Google was recently accused of using data it collects from us about the way we use apps to further its own business. Using what was called an Android Lockbox, details about what apps we use, when we use them, and how long we use them were collected so Google could allegedly use this information to build competing services for things like TikTok.
This isn't hard to believe, and it's not very different from what we see any tech company doing. Apple, Microsoft, Facebook, and Amazon all collect data about everything possible under the guise of improving user experience. Google also didn't violate any specific terms with us as customers because we agree with this sort of thing when we first log on to an Android phone. This is a case of Google abusing its market share against its competition, not its customers.
Regulators are still likely to take issue as will software companies trying to compete against Google. Good. This practice needs to be investigated whenever any company does it, and whatever penalties may come from it are Google's to face. What we should be concerned about, though, is another matter.
I'd be lying if I said I don't lean towards the side of a competing developer whenever I hear about something like this. It's not fair when the 800-pound gorilla in the room flexes against a company that has no way to fight against it. Android is everywhere and isn't technically a monopoly, but it's darn close. Google can't be left to do whatever it likes when so many depend on its product.
More importantly, this shows how Google can take something that seems trivial, like how long we use an app, and turn it into something of value. Google benefits by knowing that we will spend X number of minutes watching TikTok videos, for example, so it knows how much time and money to spend on a similar service of its own. We're unwittingly used as market research just because we enjoy the phone we spent our money buying.
I mentioned above that Google isn't alone when it comes to this. How far over the line it went — or where the line even is — is something that hearings will likely decide. But from our point of view, this is no different than the way Windows 10 phones every action back to Microsoft or the way Amazon tracks our shopping time. Since there's no way to stop it, we're being used as cattle to feed big tech.
This is the price of using technology today. The apps and services you use, the company you pay for your internet service itself, and the companies that make your phone and its software know that user data is more valuable than cash. All we can do, and what we really need to start caring about, is that they treat it like it's that valuable.
Apple, Google, and Microsoft all have a pretty good track record when it comes to protecting our data. They may use an "any means necessary" approach when it comes to collecting it, but the three have all become more transparent about what is done with user data. So far, there have been no reports of it being intentionally mishandled. It needs to stay this way if we're continually forced to feed the data in.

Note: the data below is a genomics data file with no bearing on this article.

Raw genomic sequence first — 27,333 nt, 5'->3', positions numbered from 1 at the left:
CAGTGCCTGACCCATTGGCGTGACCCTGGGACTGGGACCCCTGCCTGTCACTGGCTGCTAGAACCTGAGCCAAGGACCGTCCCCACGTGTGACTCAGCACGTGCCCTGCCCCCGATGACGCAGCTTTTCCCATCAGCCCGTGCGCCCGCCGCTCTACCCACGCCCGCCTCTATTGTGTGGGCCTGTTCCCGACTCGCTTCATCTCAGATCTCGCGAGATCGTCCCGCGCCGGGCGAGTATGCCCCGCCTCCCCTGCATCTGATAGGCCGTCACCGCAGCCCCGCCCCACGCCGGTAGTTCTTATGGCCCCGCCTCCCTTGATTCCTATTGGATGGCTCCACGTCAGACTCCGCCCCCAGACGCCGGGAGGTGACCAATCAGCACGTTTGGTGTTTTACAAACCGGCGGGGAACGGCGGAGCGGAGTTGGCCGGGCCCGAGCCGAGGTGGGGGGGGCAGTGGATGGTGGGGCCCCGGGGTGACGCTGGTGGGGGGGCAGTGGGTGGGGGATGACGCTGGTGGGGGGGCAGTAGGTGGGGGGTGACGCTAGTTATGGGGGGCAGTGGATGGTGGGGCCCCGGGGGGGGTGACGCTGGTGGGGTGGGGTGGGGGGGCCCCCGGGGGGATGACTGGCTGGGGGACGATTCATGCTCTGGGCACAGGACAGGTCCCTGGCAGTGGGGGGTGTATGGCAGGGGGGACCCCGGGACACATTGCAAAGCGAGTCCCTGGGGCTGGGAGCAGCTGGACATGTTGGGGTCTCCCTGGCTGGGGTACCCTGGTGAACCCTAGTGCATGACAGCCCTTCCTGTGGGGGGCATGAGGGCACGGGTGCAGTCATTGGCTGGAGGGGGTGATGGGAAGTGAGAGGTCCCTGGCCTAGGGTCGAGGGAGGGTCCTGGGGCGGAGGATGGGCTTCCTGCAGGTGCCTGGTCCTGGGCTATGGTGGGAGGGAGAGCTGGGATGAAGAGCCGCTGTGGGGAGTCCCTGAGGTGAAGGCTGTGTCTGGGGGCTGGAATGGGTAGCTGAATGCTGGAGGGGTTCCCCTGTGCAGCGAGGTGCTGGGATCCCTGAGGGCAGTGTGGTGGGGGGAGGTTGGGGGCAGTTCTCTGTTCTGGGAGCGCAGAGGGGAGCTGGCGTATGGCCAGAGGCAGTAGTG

When the E.U. and U.S. governments look into the anti-competitive practices of these companies, I hope they also think of our best interests. I'm doubtful based on the path that allowed us to get here, but I still continue to hope.
People shouldn't use these apps. Not for moral principal, but for their own good. It's like when a Walmart moves in near a small pet store... They send people in to check the products out and start selling all the specialist stuff at half the price to choke them out. Then the pet store suffocates to death and Walmart discontinues all the specialist stuff and you can't feed your reptiles anymore.
When you say "these apps," what do you mean? Google Apps? Android Apps? How can a user know which apps are abusing this usage data and which aren't?
As for your example, there's also a security standpoint that is being missed. I could say that users can choose to support a local business despite possibly higher prices so they can continue to compete. But in the software world, choosing "local" could also mean risking you data because they don't have the same infrastructure to protect data as the "Walmart" or in this case, Google.
This all just means that its up to the users to choose what apps they want to use, and the inherent value (and costs) they come with.
If Google et al. offered an "Opt Out of Usage Data" setting, would that satisfy the general public? You know only a few percent of the users would actually take the time to opt out and Google would still get plenty of valid usage stats. Especially if they buried the setting and didn't lead the public to it by their noses.
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